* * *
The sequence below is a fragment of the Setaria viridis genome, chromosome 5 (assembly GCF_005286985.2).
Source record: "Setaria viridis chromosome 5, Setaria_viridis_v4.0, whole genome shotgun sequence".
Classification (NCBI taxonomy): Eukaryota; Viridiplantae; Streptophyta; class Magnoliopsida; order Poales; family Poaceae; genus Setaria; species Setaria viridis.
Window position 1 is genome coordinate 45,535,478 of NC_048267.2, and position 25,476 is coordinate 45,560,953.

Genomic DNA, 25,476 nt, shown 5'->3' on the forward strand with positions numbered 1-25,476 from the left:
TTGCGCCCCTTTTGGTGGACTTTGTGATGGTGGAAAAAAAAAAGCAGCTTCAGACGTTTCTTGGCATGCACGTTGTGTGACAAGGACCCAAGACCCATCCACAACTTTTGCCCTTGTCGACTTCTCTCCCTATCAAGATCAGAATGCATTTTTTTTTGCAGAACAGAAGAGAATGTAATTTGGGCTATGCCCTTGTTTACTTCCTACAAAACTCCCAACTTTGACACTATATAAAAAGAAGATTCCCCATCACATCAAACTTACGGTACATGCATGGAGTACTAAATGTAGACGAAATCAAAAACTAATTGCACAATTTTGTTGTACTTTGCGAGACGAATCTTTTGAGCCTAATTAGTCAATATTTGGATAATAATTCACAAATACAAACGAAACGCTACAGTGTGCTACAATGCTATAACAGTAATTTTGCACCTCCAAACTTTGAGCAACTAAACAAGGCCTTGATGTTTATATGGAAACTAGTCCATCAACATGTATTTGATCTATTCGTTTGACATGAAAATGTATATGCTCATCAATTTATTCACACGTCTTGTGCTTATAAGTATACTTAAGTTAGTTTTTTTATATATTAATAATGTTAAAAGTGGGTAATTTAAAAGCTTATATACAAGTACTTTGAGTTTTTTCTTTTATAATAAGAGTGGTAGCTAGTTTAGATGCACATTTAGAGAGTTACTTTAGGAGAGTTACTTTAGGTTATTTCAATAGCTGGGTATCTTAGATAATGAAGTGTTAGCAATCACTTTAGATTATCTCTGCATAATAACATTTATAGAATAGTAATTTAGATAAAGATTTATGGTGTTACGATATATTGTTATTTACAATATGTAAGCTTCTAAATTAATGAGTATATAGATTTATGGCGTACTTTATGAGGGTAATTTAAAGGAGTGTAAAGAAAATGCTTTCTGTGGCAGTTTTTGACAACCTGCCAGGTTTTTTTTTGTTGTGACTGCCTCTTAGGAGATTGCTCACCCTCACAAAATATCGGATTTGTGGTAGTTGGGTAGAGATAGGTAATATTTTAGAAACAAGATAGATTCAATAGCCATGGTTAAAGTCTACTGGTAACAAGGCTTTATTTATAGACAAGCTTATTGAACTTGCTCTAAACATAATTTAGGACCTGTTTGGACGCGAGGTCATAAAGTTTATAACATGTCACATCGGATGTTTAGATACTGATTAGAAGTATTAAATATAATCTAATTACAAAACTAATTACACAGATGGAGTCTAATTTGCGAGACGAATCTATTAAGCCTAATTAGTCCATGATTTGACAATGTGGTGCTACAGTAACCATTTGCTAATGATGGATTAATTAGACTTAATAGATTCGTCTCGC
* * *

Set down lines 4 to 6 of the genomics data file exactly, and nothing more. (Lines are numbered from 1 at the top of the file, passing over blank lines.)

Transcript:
Window position 1 is genome coordinate 45,535,478 of NC_048267.2, and position 25,476 is coordinate 45,560,953.

Genomic DNA, 25,476 nt, shown 5'->3' on the forward strand with positions numbered 1-25,476 from the left:
TTGCGCCCCTTTTGGTGGACTTTGTGATGGTGGAAAAAAAAAAGCAGCTTCAGACGTTTCTTGGCATGCACGTTGTGTGACAAGGACCCAAGACCCATCCACAACTTTTGCCCTTGTCGACTTCTCTCCCTATCAAGATCAGAATGCATTTTTTTTTGCAGAACAGAAGAGAATGTAATTTGGGCTATGCCCTTGTTTACTTCCTACAAAACTCCCAACTTTGACACTATATAAAAAGAAGATTCCCCATCACATCAAACTTACGGTACATGCATGGAGTACTAAATGTAGACGAAATCAAAAACTAATTGCACAATTTTGTTGTACTTTGCGAGACGAATCTTTTGAGCCTAATTAGTCAATATTTGGATAATAATTCACAAATACAAACGAAACGCTACAGTGTGCTACAATGCTATAACAGTAATTTTGCACCTCCAAACTTTGAGCAACTAAACAAGGCCTTGATGTTTATATGGAAACTAGTCCATCAACATGTATTTGATCTATTCGTTTGACATGAAAATGTATATGCTCATCAATTTATTCACACGTCTTGTGCTTATAAGTATACTTAAGTTAGTTTTTTTATATATTAATAATGTTAAAAGTGGGTAATTTAAAAGCTTATATACAAGTACTTTGAGTTTTTTCTTTTATAATAAGAGTGGTAGCTAGTTTAGATGCACATTTAGAGAGTTACTTTAGGAGAGTTACTTTAGGTTATTTCAATAGCTGGGTATCTTAGATAATGAAGTGTTAGCAATCACTTTAGATTATCTCTGCATAATAACATTTATAGAATAGTAATTTAGATAAAGATTTATGGTGTTACGATATATTGTTATTTACAATATGTAAGCTTCTAAATTAATGAGTATATAGATTTATGGCGTACTTTATGAGGGTAATTTAAAGGAGTGTAAAGAAAATGCTTTCTGTGGCAGTTTTTGACAACCTGCCAGGTTTTTTTTTGTTGTGACTGCCTCTTAGGAGATTGCTCACCCTCACAAAATATCGGATTTGTGGTAGTTGGGTAGAGATAGGTAATATTTTAGAAACAAGATAGATTCAATAGCCATGGTTAAAGTCTACTGGTAACAAGGCTTTATTTATAGACAAGCTTATTGAACTTGCTCTAAACATAATTTAGGACCTGTTTGGACGCGAGGTCATAAAGTTTATAACATGTCACATCGGATGTTTAGATACTGATTAGAAGTATTAAATATAATCTAATTACAAAACTAATTACACAGATGGAGTCTAATTTGCGAGACGAATCTATTAAGCCTAATTAGTCCATGATTTGACAATGTGGTGCTACAGTAACCATTTGCTAATGATGGATTAATTAGACTTAATAGATTCGTCTCGC